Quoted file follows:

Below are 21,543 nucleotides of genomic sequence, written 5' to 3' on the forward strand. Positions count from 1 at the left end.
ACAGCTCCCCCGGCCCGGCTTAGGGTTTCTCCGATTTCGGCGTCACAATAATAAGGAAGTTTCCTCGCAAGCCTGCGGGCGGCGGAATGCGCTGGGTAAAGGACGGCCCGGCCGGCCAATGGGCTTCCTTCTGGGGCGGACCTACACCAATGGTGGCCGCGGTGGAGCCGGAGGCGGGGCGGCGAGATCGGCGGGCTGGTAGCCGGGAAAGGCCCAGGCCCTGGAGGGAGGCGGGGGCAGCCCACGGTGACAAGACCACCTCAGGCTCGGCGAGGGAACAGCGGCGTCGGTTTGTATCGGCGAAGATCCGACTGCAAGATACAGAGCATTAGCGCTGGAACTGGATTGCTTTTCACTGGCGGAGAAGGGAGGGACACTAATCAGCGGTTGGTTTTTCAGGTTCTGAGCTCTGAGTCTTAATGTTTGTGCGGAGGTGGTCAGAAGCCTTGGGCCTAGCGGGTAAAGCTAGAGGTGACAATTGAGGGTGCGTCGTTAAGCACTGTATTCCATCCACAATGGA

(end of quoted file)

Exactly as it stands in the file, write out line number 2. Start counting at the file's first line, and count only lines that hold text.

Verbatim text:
ACAGCTCCCCCGGCCCGGCTTAGGGTTTCTCCGATTTCGGCGTCACAATAATAAGGAAGTTTCCTCGCAAGCCTGCGGGCGGCGGAATGCGCTGGGTAAAGGACGGCCCGGCCGGCCAATGGGCTTCCTTCTGGGGCGGACCTACACCAATGGTGGCCGCGGTGGAGCCGGAGGCGGGGCGGCGAGATCGGCGGGCTGGTAGCCGGGAAAGGCCCAGGCCCTGGAGGGAGGCGGGGGCAGCCCACGGTGACAAGACCACCTCAGGCTCGGCGAGGGAACAGCGGCGTCGGTTTGTATCGGCGAAGATCCGACTGCAAGATACAGAGCATTAGCGCTGGAACTGGATTGCTTTTCACTGGCGGAGAAGGGAGGGACACTAATCAGCGGTTGGTTTTTCAGGTTCTGAGCTCTGAGTCTTAATGTTTGTGCGGAGGTGGTCAGAAGCCTTGGGCCTAGCGGGTAAAGCTAGAGGTGACAATTGAGGGTGCGTCGTTAAGCACTGTATTCCATCCACAATGGA